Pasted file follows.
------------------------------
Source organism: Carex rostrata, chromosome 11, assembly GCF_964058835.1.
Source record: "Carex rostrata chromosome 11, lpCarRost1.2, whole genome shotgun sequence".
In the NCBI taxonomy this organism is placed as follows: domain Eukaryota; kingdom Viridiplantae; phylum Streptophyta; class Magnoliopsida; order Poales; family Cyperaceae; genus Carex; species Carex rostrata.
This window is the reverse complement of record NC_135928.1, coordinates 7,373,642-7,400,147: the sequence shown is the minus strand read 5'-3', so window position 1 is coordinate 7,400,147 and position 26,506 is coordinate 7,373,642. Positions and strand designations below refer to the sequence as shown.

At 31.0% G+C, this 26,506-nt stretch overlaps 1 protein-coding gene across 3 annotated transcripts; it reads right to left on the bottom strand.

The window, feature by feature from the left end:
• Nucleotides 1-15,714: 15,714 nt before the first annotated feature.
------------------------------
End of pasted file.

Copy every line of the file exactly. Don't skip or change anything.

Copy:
Source organism: Carex rostrata, chromosome 11, assembly GCF_964058835.1.
Source record: "Carex rostrata chromosome 11, lpCarRost1.2, whole genome shotgun sequence".
In the NCBI taxonomy this organism is placed as follows: domain Eukaryota; kingdom Viridiplantae; phylum Streptophyta; class Magnoliopsida; order Poales; family Cyperaceae; genus Carex; species Carex rostrata.
This window is the reverse complement of record NC_135928.1, coordinates 7,373,642-7,400,147: the sequence shown is the minus strand read 5'-3', so window position 1 is coordinate 7,400,147 and position 26,506 is coordinate 7,373,642. Positions and strand designations below refer to the sequence as shown.

At 31.0% G+C, this 26,506-nt stretch overlaps 1 protein-coding gene across 3 annotated transcripts; it reads right to left on the bottom strand.

The window, feature by feature from the left end:
• Nucleotides 1-15,714: 15,714 nt before the first annotated feature.